One City, many versions

Elsewhere on this blog I’ve talked about race, social class, and the various nationalities in the country where I live – like any country – where people gravitate towards their own. There are always many versions of the cities we live in. If you visit Washington, D.C. and never go beyond the capital area or Georgetown, you’ve missed most of the city. Same of New York, or Doha.

This is perhaps best seen in Qatar during Ramadan. The Muslim community rejoices at this time of discipline because it isthe holiest month of their year (hence the tagline Holy month of Ramadan). They don’t eat or drink during they day but the evenings are full of socializing, visiting, and feasting. Many speak critically of the lavishness of the modern day meals post the breaking of fast iftar, or footor, as it’s know in the Gulf. After the dates and laban to ease the empty palate, there is a spread of food that seems far from the poverty and poor that Ramadan calls people to reflect upon.

In the non-Muslim community the reaction is usually an awareness of lack because all the restaurants, eateries, and entertainment outlets such as movies and bowling alleys are closed in solidarity with the community. No alcohol is served in the country, even at the hotels which normally function as evening waterholes. The line at the QDC, the national liquor vendor, snakes through the parking lot to the main road as drinkers prepare for a month of closure as though hibernating. Expats grumble about the traffic, about the lack of a secular culture which keeps conveniences closed to them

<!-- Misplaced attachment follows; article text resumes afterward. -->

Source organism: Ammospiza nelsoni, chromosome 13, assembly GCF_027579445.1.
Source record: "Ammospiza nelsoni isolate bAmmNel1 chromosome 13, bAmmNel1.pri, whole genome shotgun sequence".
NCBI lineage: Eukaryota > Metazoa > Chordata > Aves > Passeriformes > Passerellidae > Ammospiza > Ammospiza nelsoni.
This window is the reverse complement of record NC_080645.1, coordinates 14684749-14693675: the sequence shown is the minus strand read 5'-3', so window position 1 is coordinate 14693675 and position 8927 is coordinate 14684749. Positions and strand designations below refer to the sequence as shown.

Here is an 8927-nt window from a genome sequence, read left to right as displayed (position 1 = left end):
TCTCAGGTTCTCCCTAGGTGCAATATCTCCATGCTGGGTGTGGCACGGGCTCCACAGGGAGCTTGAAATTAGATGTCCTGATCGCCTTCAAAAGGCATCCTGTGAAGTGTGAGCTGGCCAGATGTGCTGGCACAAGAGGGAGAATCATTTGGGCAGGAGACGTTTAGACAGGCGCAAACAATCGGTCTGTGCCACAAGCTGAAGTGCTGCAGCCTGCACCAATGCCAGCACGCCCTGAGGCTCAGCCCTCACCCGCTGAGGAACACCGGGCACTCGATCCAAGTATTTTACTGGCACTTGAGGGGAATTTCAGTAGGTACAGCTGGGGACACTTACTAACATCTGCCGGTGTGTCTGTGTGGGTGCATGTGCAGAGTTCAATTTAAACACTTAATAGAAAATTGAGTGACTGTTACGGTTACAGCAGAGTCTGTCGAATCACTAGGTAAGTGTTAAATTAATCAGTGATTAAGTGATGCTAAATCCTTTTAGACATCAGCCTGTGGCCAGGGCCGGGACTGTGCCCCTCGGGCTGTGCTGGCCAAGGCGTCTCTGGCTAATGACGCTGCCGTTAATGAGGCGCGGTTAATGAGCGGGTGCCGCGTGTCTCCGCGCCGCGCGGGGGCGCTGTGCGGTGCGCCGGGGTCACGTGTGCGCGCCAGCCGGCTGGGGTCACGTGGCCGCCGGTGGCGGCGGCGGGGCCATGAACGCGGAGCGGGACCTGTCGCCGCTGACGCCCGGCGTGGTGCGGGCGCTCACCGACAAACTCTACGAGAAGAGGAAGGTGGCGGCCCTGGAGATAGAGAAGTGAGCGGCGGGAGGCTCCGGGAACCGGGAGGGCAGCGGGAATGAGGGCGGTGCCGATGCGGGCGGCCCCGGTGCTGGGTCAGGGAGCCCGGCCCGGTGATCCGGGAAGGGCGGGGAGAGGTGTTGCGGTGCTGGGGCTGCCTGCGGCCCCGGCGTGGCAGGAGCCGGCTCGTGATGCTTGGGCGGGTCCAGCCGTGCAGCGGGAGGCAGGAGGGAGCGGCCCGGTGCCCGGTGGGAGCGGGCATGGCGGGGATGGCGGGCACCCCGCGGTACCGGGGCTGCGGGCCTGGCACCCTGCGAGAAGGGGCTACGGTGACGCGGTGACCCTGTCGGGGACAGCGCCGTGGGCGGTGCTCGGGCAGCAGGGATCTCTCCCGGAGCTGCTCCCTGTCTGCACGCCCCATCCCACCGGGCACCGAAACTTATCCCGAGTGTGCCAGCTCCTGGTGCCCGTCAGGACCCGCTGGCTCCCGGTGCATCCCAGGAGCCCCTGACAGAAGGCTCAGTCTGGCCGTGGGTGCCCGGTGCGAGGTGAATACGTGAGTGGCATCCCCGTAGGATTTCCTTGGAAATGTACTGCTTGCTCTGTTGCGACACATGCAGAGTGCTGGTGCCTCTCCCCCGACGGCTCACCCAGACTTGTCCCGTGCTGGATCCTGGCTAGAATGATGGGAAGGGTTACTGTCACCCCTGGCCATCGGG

All of these sundry complaints I contemplated during my first Ramadan in a Muslim country (Ramadan, Alchol, and life in a Muslim country"):

This year what strikes me are the different attitudes to the shortened workday – six hours as published by the state – are also telling. Many of the Western professionals do not take advantage of the fact their companies have to abide by the six hour work day.

"I have too much work to do," is usually the reason.

"Meetings would get scheduled at 4pm and then what?" is another.

The facts don’t faze people in these instances. Two less hours in a work day can not grind down the forward motion of civilization, can it? Isn’t this time we normally spend on Facebook or gasp, reading blogs, buying books on or eating lunch?

Those who are hardened by what I can only surmise as the Protestant work ethic are chained to their desks despite the fact this is only for a month, not a life style. Such trained contributors, they can’t pry themselves way.

More the pity them.

Because of me, those two hours are spent catching up with friends who are otherwise too busy in the course of the year to stop and chat, or writing, exercising, or any number of things I put off because I’m too busy.

This year during Ramadan as the entire country pauses in a matrix of cultural, social, and religious reflection, a friend and I challenged each other to write that one genre that we admittedly find beneath us but generates big bucks for other authors without such standards.

For me, I’m delving into romance. For her, chick lit.

You now know how I will be spending my extra two hours.


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